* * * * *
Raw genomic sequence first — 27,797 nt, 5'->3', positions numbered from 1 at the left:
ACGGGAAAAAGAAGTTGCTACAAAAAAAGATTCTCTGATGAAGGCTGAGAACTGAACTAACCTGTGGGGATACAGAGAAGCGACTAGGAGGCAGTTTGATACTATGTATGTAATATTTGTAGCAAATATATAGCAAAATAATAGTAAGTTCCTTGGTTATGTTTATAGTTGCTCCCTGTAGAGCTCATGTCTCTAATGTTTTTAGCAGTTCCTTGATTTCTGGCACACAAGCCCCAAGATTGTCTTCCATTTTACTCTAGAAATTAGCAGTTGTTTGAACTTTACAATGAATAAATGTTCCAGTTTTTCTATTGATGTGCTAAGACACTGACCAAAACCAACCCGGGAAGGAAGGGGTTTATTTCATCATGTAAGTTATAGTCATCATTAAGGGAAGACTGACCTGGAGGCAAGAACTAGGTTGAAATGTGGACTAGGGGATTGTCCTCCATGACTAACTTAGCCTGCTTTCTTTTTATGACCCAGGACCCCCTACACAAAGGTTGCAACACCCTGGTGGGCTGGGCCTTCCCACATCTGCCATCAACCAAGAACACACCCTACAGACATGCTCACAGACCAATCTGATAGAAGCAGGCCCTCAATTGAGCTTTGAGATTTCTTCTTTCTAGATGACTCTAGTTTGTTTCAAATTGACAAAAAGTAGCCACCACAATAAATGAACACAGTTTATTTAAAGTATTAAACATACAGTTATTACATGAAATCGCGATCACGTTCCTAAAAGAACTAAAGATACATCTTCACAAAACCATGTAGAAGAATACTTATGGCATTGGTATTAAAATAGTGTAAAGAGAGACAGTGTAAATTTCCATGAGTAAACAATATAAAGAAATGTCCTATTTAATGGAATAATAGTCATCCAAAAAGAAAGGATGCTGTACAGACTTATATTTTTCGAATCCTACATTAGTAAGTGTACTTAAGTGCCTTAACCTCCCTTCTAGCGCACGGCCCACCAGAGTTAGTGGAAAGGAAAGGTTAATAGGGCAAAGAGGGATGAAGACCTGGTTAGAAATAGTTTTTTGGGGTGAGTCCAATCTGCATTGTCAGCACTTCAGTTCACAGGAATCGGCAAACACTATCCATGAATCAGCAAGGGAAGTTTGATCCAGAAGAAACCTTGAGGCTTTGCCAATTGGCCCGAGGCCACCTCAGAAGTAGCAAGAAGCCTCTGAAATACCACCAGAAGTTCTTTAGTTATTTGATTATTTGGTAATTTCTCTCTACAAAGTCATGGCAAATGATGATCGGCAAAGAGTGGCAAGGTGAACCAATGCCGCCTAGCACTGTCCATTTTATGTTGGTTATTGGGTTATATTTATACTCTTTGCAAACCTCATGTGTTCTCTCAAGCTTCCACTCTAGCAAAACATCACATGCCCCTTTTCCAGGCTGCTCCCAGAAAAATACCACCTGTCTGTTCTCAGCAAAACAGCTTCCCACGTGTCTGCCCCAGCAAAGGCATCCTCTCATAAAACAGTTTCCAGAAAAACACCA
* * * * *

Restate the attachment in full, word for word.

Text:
Raw genomic sequence first — 27,797 nt, 5'->3', positions numbered from 1 at the left:
ACGGGAAAAAGAAGTTGCTACAAAAAAAGATTCTCTGATGAAGGCTGAGAACTGAACTAACCTGTGGGGATACAGAGAAGCGACTAGGAGGCAGTTTGATACTATGTATGTAATATTTGTAGCAAATATATAGCAAAATAATAGTAAGTTCCTTGGTTATGTTTATAGTTGCTCCCTGTAGAGCTCATGTCTCTAATGTTTTTAGCAGTTCCTTGATTTCTGGCACACAAGCCCCAAGATTGTCTTCCATTTTACTCTAGAAATTAGCAGTTGTTTGAACTTTACAATGAATAAATGTTCCAGTTTTTCTATTGATGTGCTAAGACACTGACCAAAACCAACCCGGGAAGGAAGGGGTTTATTTCATCATGTAAGTTATAGTCATCATTAAGGGAAGACTGACCTGGAGGCAAGAACTAGGTTGAAATGTGGACTAGGGGATTGTCCTCCATGACTAACTTAGCCTGCTTTCTTTTTATGACCCAGGACCCCCTACACAAAGGTTGCAACACCCTGGTGGGCTGGGCCTTCCCACATCTGCCATCAACCAAGAACACACCCTACAGACATGCTCACAGACCAATCTGATAGAAGCAGGCCCTCAATTGAGCTTTGAGATTTCTTCTTTCTAGATGACTCTAGTTTGTTTCAAATTGACAAAAAGTAGCCACCACAATAAATGAACACAGTTTATTTAAAGTATTAAACATACAGTTATTACATGAAATCGCGATCACGTTCCTAAAAGAACTAAAGATACATCTTCACAAAACCATGTAGAAGAATACTTATGGCATTGGTATTAAAATAGTGTAAAGAGAGACAGTGTAAATTTCCATGAGTAAACAATATAAAGAAATGTCCTATTTAATGGAATAATAGTCATCCAAAAAGAAAGGATGCTGTACAGACTTATATTTTTCGAATCCTACATTAGTAAGTGTACTTAAGTGCCTTAACCTCCCTTCTAGCGCACGGCCCACCAGAGTTAGTGGAAAGGAAAGGTTAATAGGGCAAAGAGGGATGAAGACCTGGTTAGAAATAGTTTTTTGGGGTGAGTCCAATCTGCATTGTCAGCACTTCAGTTCACAGGAATCGGCAAACACTATCCATGAATCAGCAAGGGAAGTTTGATCCAGAAGAAACCTTGAGGCTTTGCCAATTGGCCCGAGGCCACCTCAGAAGTAGCAAGAAGCCTCTGAAATACCACCAGAAGTTCTTTAGTTATTTGATTATTTGGTAATTTCTCTCTACAAAGTCATGGCAAATGATGATCGGCAAAGAGTGGCAAGGTGAACCAATGCCGCCTAGCACTGTCCATTTTATGTTGGTTATTGGGTTATATTTATACTCTTTGCAAACCTCATGTGTTCTCTCAAGCTTCCACTCTAGCAAAACATCACATGCCCCTTTTCCAGGCTGCTCCCAGAAAAATACCACCTGTCTGTTCTCAGCAAAACAGCTTCCCACGTGTCTGCCCCAGCAAAGGCATCCTCTCATAAAACAGTTTCCAGAAAAACACCA